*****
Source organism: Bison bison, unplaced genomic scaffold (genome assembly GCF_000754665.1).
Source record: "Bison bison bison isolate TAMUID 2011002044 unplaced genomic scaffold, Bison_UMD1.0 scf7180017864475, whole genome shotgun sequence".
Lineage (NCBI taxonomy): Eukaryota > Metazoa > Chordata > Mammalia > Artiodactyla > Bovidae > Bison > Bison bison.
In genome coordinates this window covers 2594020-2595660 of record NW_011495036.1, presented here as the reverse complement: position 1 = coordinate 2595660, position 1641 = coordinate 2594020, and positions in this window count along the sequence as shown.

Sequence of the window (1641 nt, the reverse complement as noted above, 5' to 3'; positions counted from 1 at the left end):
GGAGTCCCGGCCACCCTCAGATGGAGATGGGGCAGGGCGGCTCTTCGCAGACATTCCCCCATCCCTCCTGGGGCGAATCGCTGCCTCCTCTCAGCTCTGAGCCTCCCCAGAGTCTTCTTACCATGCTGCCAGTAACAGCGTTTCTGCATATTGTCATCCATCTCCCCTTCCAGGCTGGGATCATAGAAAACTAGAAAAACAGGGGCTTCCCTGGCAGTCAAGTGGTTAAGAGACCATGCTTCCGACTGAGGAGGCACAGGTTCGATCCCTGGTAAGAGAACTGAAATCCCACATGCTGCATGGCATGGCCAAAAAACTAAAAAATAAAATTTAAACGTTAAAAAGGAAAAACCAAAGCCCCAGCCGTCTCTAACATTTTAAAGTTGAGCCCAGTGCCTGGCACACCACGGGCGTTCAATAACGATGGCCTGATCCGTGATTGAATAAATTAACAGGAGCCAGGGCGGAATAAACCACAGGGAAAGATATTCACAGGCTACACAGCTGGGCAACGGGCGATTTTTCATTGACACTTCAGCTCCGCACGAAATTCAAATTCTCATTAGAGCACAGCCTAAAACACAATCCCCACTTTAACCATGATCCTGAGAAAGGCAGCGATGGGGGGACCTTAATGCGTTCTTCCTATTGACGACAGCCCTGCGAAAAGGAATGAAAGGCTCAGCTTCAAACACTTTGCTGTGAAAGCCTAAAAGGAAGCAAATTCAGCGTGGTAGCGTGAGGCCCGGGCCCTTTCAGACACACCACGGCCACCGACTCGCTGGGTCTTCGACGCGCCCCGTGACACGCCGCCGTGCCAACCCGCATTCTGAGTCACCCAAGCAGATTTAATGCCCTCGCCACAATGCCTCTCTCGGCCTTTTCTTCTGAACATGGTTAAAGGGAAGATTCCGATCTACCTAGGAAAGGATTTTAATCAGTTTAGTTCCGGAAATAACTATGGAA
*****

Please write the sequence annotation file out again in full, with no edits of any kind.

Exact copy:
Source organism: Bison bison, unplaced genomic scaffold (genome assembly GCF_000754665.1).
Source record: "Bison bison bison isolate TAMUID 2011002044 unplaced genomic scaffold, Bison_UMD1.0 scf7180017864475, whole genome shotgun sequence".
Lineage (NCBI taxonomy): Eukaryota > Metazoa > Chordata > Mammalia > Artiodactyla > Bovidae > Bison > Bison bison.
In genome coordinates this window covers 2594020-2595660 of record NW_011495036.1, presented here as the reverse complement: position 1 = coordinate 2595660, position 1641 = coordinate 2594020, and positions in this window count along the sequence as shown.

Sequence of the window (1641 nt, the reverse complement as noted above, 5' to 3'; positions counted from 1 at the left end):
GGAGTCCCGGCCACCCTCAGATGGAGATGGGGCAGGGCGGCTCTTCGCAGACATTCCCCCATCCCTCCTGGGGCGAATCGCTGCCTCCTCTCAGCTCTGAGCCTCCCCAGAGTCTTCTTACCATGCTGCCAGTAACAGCGTTTCTGCATATTGTCATCCATCTCCCCTTCCAGGCTGGGATCATAGAAAACTAGAAAAACAGGGGCTTCCCTGGCAGTCAAGTGGTTAAGAGACCATGCTTCCGACTGAGGAGGCACAGGTTCGATCCCTGGTAAGAGAACTGAAATCCCACATGCTGCATGGCATGGCCAAAAAACTAAAAAATAAAATTTAAACGTTAAAAAGGAAAAACCAAAGCCCCAGCCGTCTCTAACATTTTAAAGTTGAGCCCAGTGCCTGGCACACCACGGGCGTTCAATAACGATGGCCTGATCCGTGATTGAATAAATTAACAGGAGCCAGGGCGGAATAAACCACAGGGAAAGATATTCACAGGCTACACAGCTGGGCAACGGGCGATTTTTCATTGACACTTCAGCTCCGCACGAAATTCAAATTCTCATTAGAGCACAGCCTAAAACACAATCCCCACTTTAACCATGATCCTGAGAAAGGCAGCGATGGGGGGACCTTAATGCGTTCTTCCTATTGACGACAGCCCTGCGAAAAGGAATGAAAGGCTCAGCTTCAAACACTTTGCTGTGAAAGCCTAAAAGGAAGCAAATTCAGCGTGGTAGCGTGAGGCCCGGGCCCTTTCAGACACACCACGGCCACCGACTCGCTGGGTCTTCGACGCGCCCCGTGACACGCCGCCGTGCCAACCCGCATTCTGAGTCACCCAAGCAGATTTAATGCCCTCGCCACAATGCCTCTCTCGGCCTTTTCTTCTGAACATGGTTAAAGGGAAGATTCCGATCTACCTAGGAAAGGATTTTAATCAGTTTAGTTCCGGAAATAACTATGGAA